Google Research

Cores that don't count

Abstract

We are accustomed to thinking of computers as fail-stop, especially the cores that execute instructions, and most system software implicitly relies on that assumption. During most of the VLSI era, processors that passed manufacturing tests and operated within specifications have insulated us from this fiction. As fabrication pushes towards smaller feature sizes and more elaborate computational structures, and as increasingly specialized instruction-silicon pairings are introduced to improve performance, we have observed ephemeral computational errors that may not be not detected during manufacturing tests. These defects cannot always be mitigated by techniques such as microcode updates, and may be correlated to specific components within the processor, allowing small code changes to effect large shifts in reliability. Worse, these failures are often often ``silent'' -- the only symptom is an erroneous computation.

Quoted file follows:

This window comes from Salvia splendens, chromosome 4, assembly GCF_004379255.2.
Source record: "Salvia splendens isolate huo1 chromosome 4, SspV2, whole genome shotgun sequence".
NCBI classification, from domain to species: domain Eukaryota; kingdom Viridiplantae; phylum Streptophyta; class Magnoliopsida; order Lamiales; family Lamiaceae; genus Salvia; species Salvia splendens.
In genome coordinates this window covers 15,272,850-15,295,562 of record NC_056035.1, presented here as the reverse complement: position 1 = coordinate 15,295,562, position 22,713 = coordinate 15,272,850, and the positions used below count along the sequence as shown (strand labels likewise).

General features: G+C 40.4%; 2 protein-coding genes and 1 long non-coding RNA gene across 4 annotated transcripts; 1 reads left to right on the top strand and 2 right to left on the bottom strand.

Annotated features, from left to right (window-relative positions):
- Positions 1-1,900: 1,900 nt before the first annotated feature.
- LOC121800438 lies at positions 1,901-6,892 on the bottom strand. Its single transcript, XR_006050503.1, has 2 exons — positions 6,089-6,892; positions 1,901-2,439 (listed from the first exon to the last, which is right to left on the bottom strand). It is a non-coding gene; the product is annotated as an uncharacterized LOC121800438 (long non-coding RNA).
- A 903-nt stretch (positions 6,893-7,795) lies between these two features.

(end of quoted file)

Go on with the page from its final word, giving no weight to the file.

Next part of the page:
We refer to a core that develops such behavior as ``mercurial.'' Mercurial cores are extremely rare, but in a large fleet of servers we can observe the disruption they cause, often enough to see them as a distinct problem -- one that will require collaboration between hardware designers, processor vendors, and systems software architects.

This paper is a call-to-action for a new focus in systems research; we speculate about several software-based approaches to mercurial cores, ranging from better detection and isolating mechanisms, to methods for tolerating the silent data corruption they cause.

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